Jamaica News: Health Minister, Dr. the Hon Christopher Tufton, is encouraging more companies to develop health and wellness programmes in their organisations.
Addressing the ‘We Thrive at Work’ wellness seminar at The Knutsford Court Hotel in New Kingston on March 14, the Minister said the aim is to promote the well-being of the employee.
“The Ministry also encourages employers to support our national efforts, including Jamaica Moves, to improve the health and wellness of the population in the battle against non-communicable diseases (NCDs),” Dr. Tufton added.
He also informed that as part of the Jamaica Moves initiative, the Ministry is training fitness/physical activity instructors, who will be available to companies to develop health and wellness programmes at the workplace.
“One of the things that we are going to be doing over the next number of months is advertising these services. So if you have a company and you want a health and wellness programme and you don’t have the capacity internally, you can use one of those persons whom we have made available to come in, sit with you and develop a programme in support of your company’s health and wellness,” Dr. Tufton said.
He noted that these services will be at the expense of the employer.
“It is important that we strive for a well organisation, one that takes a holistic approach to health, including attention to the physical and mental health needs of workers and where a good work-life balance is encouraged and enabled through the implementation of coordinated and comprehensive health promotion and protection strategies,” he noted.
The Minister urged all Jamaicans to embrace the health and wellness agenda, while making healthier choices that reduce lifestyle illnesses associated with NCDs.
“It is a lot more expensive, both to the person as well as to the corporate to try and cure challenges after they have emerged. It is a lot cheaper… and in your best interest as corporate or an individual to deal with prevention,” he noted.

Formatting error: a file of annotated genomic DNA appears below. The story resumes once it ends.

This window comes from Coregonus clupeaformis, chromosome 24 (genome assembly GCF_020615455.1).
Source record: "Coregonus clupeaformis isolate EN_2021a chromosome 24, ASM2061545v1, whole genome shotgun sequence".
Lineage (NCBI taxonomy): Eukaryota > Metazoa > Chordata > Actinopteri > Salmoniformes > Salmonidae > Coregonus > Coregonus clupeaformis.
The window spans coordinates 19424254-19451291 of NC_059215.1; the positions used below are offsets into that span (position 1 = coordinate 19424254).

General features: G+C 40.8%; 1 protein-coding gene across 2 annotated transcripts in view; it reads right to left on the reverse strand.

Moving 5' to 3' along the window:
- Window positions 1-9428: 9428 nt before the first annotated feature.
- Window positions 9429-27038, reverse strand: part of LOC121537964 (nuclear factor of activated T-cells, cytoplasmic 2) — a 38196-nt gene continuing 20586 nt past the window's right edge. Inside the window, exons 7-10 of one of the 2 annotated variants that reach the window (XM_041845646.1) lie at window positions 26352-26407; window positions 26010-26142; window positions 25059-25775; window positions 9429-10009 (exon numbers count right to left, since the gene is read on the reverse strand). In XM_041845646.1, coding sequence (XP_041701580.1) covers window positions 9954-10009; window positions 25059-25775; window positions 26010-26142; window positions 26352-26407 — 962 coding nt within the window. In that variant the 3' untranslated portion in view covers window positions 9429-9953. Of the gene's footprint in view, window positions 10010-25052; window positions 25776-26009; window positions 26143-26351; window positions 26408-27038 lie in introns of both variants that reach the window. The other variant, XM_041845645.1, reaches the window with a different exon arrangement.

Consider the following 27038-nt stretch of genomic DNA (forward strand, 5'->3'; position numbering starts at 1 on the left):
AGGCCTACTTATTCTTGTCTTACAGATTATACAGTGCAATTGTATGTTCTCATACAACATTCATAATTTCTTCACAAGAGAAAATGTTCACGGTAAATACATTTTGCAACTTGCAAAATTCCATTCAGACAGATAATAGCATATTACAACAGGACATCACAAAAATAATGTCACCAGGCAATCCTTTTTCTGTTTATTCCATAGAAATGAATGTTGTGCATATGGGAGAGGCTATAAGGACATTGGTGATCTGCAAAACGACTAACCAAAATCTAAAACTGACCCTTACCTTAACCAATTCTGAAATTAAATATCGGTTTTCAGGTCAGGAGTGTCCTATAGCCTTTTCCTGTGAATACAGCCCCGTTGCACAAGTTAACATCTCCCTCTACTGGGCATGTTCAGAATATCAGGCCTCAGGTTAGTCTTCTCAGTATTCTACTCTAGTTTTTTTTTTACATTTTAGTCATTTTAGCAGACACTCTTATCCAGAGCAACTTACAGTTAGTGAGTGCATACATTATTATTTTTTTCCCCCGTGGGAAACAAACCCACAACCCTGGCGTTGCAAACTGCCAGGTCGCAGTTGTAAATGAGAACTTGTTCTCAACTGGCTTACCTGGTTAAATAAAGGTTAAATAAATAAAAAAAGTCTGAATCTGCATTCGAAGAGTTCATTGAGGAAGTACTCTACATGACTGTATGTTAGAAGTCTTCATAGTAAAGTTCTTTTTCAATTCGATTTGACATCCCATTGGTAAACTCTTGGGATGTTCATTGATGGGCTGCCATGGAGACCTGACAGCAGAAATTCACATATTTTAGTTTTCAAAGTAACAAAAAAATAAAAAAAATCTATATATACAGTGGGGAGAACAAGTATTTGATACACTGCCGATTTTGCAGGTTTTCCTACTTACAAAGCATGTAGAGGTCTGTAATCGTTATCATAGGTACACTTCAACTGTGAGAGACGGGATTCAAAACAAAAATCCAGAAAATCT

Meanwhile, Dr. Tufton also challenged businesses to create a facilitating environment that will assist employees in making better choices.
“I am challenging you today, the sugary drink restrictions in schools, why don’t you try and apply it to your particular offices,” he suggested.
World Health Organization (WHO) statistics show that 12.2 million persons, mostly in developing countries, die from an NCD while still at an active working age.
In addition, the Jamaica Health and Lifestyle Survey data show that one in three Jamaicans or 684,000 are hypertensive, with 40 per cent of those persons not knowing that they are; one in eight Jamaicans or some 236,000 are living with diabetes, with approximately 40 person being unaware; and one in two Jamaicans are overweight or obese.
For his part, Chief Executive Officer, Jamaica Chamber of Commerce, Trevor Fearon, said employees and partners who are imbued with the principles and practices of wellness are more productive persons.
Most non-communicable diseases are the result of four particular behaviours, namely, tobacco use, physical inactivity, unhealthy diet, and the harmful use of alcohol, that lead to four key metabolic/physiological changes – raised blood pressure, overweight/obesity, raised blood glucose and raised cholesterol.
The seminar was organised by the Jamaica Chamber of Commerce and Essential Medical Services.
Source: JIS News